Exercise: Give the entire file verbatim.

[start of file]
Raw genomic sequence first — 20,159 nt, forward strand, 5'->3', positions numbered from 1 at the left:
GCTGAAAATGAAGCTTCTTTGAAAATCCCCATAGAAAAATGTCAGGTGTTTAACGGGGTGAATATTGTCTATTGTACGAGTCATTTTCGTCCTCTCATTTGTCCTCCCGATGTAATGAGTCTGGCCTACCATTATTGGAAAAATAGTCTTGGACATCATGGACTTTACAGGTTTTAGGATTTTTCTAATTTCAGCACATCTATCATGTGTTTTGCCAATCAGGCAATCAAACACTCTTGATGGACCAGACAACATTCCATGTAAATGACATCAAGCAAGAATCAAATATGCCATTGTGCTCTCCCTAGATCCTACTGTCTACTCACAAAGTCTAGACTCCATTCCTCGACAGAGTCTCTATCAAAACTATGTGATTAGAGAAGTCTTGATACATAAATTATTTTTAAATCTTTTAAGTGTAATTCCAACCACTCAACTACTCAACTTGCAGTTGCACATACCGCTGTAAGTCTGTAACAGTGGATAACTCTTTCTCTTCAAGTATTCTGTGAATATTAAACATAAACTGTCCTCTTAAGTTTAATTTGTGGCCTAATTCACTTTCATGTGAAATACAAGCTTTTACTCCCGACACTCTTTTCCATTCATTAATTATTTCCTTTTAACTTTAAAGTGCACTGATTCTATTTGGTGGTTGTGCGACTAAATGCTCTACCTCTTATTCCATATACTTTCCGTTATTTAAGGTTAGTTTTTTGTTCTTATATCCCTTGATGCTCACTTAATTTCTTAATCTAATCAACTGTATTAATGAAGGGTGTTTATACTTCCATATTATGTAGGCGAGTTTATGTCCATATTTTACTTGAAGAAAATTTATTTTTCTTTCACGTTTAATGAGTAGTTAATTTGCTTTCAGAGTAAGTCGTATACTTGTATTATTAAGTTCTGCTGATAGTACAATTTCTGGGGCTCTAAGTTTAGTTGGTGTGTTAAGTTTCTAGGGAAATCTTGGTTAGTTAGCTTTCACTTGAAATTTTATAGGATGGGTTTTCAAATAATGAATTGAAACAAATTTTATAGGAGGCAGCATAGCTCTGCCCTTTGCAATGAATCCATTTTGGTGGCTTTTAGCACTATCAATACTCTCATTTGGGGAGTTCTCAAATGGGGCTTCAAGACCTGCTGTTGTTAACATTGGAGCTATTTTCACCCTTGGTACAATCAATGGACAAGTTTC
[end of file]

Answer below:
Raw genomic sequence first — 20,159 nt, forward strand, 5'->3', positions numbered from 1 at the left:
GCTGAAAATGAAGCTTCTTTGAAAATCCCCATAGAAAAATGTCAGGTGTTTAACGGGGTGAATATTGTCTATTGTACGAGTCATTTTCGTCCTCTCATTTGTCCTCCCGATGTAATGAGTCTGGCCTACCATTATTGGAAAAATAGTCTTGGACATCATGGACTTTACAGGTTTTAGGATTTTTCTAATTTCAGCACATCTATCATGTGTTTTGCCAATCAGGCAATCAAACACTCTTGATGGACCAGACAACATTCCATGTAAATGACATCAAGCAAGAATCAAATATGCCATTGTGCTCTCCCTAGATCCTACTGTCTACTCACAAAGTCTAGACTCCATTCCTCGACAGAGTCTCTATCAAAACTATGTGATTAGAGAAGTCTTGATACATAAATTATTTTTAAATCTTTTAAGTGTAATTCCAACCACTCAACTACTCAACTTGCAGTTGCACATACCGCTGTAAGTCTGTAACAGTGGATAACTCTTTCTCTTCAAGTATTCTGTGAATATTAAACATAAACTGTCCTCTTAAGTTTAATTTGTGGCCTAATTCACTTTCATGTGAAATACAAGCTTTTACTCCCGACACTCTTTTCCATTCATTAATTATTTCCTTTTAACTTTAAAGTGCACTGATTCTATTTGGTGGTTGTGCGACTAAATGCTCTACCTCTTATTCCATATACTTTCCGTTATTTAAGGTTAGTTTTTTGTTCTTATATCCCTTGATGCTCACTTAATTTCTTAATCTAATCAACTGTATTAATGAAGGGTGTTTATACTTCCATATTATGTAGGCGAGTTTATGTCCATATTTTACTTGAAGAAAATTTATTTTTCTTTCACGTTTAATGAGTAGTTAATTTGCTTTCAGAGTAAGTCGTATACTTGTATTATTAAGTTCTGCTGATAGTACAATTTCTGGGGCTCTAAGTTTAGTTGGTGTGTTAAGTTTCTAGGGAAATCTTGGTTAGTTAGCTTTCACTTGAAATTTTATAGGATGGGTTTTCAAATAATGAATTGAAACAAATTTTATAGGAGGCAGCATAGCTCTGCCCTTTGCAATGAATCCATTTTGGTGGCTTTTAGCACTATCAATACTCTCATTTGGGGAGTTCTCAAATGGGGCTTCAAGACCTGCTGTTGTTAACATTGGAGCTATTTTCACCCTTGGTACAATCAATGGACAAGTTTC